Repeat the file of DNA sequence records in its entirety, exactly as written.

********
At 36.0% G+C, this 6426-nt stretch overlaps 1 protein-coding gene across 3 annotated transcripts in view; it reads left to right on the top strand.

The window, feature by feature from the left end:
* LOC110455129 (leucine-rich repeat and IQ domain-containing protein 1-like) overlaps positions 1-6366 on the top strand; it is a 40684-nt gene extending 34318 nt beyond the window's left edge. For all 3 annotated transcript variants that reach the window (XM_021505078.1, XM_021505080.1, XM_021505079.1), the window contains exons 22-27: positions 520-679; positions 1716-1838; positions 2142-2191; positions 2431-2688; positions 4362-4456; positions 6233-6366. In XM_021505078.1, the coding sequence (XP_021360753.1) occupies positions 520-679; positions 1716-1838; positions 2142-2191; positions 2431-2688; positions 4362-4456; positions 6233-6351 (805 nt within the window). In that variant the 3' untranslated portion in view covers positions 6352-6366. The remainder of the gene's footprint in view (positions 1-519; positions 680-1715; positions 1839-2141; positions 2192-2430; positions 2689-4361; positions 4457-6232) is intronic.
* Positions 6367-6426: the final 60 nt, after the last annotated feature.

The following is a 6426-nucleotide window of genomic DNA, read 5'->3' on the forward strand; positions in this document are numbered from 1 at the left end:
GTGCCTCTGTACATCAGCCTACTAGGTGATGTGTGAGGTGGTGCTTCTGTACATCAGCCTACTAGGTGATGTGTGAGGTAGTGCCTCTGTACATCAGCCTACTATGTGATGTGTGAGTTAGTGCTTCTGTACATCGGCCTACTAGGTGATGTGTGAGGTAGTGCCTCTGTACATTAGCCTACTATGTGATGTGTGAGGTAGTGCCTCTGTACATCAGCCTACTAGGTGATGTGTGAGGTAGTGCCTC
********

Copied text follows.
At 36.0% G+C, this 6426-nt stretch overlaps 1 protein-coding gene across 3 annotated transcripts in view; it reads left to right on the top strand.

The window, feature by feature from the left end:
* LOC110455129 (leucine-rich repeat and IQ domain-containing protein 1-like) overlaps positions 1-6366 on the top strand; it is a 40684-nt gene extending 34318 nt beyond the window's left edge. For all 3 annotated transcript variants that reach the window (XM_021505078.1, XM_021505080.1, XM_021505079.1), the window contains exons 22-27: positions 520-679; positions 1716-1838; positions 2142-2191; positions 2431-2688; positions 4362-4456; positions 6233-6366. In XM_021505078.1, the coding sequence (XP_021360753.1) occupies positions 520-679; positions 1716-1838; positions 2142-2191; positions 2431-2688; positions 4362-4456; positions 6233-6351 (805 nt within the window). In that variant the 3' untranslated portion in view covers positions 6352-6366. The remainder of the gene's footprint in view (positions 1-519; positions 680-1715; positions 1839-2141; positions 2192-2430; positions 2689-4361; positions 4457-6232) is intronic.
* Positions 6367-6426: the final 60 nt, after the last annotated feature.

The following is a 6426-nucleotide window of genomic DNA, read 5'->3' on the forward strand; positions in this document are numbered from 1 at the left end:
GTGCCTCTGTACATCAGCCTACTAGGTGATGTGTGAGGTGGTGCTTCTGTACATCAGCCTACTAGGTGATGTGTGAGGTAGTGCCTCTGTACATCAGCCTACTATGTGATGTGTGAGTTAGTGCTTCTGTACATCGGCCTACTAGGTGATGTGTGAGGTAGTGCCTCTGTACATTAGCCTACTATGTGATGTGTGAGGTAGTGCCTCTGTACATCAGCCTACTAGGTGATGTGTGAGGTAGTGCCTC